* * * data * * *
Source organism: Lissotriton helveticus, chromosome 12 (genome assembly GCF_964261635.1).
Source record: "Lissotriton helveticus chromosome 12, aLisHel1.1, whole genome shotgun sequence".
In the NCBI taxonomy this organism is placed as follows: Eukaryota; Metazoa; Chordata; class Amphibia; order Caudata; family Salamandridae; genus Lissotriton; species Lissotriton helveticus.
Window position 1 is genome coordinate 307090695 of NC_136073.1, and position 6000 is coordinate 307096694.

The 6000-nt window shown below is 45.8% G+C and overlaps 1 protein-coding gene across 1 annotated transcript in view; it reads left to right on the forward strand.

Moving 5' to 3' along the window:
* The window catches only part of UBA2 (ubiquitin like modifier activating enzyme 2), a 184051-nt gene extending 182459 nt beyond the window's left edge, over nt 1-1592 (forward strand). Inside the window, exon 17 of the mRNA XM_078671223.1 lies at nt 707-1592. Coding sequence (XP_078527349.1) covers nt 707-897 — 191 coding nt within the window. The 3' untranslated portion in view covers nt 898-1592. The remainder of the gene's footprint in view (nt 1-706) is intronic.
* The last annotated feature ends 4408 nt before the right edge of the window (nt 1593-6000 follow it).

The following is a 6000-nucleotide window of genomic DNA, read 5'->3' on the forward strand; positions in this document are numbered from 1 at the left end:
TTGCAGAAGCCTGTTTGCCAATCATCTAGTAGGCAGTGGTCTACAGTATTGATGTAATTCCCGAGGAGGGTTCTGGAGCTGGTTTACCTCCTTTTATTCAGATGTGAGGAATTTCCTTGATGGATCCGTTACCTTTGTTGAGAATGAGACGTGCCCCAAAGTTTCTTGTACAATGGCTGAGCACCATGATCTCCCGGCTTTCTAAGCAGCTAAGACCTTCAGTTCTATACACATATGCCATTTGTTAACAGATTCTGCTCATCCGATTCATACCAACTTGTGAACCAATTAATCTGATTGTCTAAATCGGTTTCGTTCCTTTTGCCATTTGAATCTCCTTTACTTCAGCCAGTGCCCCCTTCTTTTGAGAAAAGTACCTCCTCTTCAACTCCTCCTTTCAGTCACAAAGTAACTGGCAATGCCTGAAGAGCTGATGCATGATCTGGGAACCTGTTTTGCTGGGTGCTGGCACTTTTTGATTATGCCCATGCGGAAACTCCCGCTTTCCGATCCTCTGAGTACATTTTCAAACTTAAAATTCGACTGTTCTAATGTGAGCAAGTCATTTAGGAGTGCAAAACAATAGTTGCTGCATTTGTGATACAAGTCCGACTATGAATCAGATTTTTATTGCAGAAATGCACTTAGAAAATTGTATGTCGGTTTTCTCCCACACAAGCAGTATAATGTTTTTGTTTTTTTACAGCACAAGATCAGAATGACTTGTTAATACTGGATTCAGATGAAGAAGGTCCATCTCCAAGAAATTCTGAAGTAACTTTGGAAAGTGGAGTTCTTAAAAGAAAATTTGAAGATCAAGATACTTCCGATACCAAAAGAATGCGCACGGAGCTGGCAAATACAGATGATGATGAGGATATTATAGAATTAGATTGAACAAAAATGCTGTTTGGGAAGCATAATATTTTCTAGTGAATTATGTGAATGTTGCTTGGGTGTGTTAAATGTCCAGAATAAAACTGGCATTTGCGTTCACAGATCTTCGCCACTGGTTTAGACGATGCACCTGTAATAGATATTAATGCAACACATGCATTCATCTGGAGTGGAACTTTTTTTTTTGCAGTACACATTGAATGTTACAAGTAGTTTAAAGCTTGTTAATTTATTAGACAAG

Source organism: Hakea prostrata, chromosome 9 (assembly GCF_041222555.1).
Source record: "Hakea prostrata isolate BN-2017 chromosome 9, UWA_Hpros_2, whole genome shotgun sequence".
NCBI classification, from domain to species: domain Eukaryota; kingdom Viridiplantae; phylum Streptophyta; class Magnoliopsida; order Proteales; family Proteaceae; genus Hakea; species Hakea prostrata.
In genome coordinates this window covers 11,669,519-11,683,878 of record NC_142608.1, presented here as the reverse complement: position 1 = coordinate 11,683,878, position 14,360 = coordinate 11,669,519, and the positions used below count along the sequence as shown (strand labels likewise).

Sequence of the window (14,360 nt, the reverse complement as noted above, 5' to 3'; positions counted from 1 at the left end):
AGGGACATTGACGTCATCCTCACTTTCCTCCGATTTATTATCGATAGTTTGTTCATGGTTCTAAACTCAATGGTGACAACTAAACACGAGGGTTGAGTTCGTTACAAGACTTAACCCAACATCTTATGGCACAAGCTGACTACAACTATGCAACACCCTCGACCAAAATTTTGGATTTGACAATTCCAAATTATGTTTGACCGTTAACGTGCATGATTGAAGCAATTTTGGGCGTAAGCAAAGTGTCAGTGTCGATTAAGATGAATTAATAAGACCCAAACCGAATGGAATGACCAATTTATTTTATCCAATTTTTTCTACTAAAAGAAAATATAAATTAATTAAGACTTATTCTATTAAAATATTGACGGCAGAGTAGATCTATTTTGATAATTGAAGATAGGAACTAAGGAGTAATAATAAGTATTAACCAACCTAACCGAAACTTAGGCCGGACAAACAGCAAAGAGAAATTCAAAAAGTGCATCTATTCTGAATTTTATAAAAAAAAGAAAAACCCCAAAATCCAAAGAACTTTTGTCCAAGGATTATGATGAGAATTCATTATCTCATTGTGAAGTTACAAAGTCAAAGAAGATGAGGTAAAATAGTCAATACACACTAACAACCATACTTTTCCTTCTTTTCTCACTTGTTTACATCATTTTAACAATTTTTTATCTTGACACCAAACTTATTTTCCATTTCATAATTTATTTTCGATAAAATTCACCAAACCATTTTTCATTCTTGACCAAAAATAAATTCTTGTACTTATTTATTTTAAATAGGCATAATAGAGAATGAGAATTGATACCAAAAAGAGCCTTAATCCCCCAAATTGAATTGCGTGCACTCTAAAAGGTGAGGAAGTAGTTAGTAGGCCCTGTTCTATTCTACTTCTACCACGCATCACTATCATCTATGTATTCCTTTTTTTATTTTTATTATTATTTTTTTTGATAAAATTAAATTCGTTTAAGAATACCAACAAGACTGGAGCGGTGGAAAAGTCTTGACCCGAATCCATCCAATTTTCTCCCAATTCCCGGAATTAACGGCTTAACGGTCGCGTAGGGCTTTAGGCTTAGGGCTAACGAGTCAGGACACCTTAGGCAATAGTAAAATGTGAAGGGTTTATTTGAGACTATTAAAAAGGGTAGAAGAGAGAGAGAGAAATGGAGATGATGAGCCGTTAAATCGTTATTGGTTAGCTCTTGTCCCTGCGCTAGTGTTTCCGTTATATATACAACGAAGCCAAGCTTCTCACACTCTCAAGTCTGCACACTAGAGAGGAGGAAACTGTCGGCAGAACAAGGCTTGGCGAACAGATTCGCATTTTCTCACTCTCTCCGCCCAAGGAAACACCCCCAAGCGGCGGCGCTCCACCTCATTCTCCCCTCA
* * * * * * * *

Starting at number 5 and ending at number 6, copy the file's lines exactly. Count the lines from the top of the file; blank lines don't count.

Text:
The 6000-nt window shown below is 45.8% G+C and overlaps 1 protein-coding gene across 1 annotated transcript in view; it reads left to right on the forward strand.

Moving 5' to 3' along the window: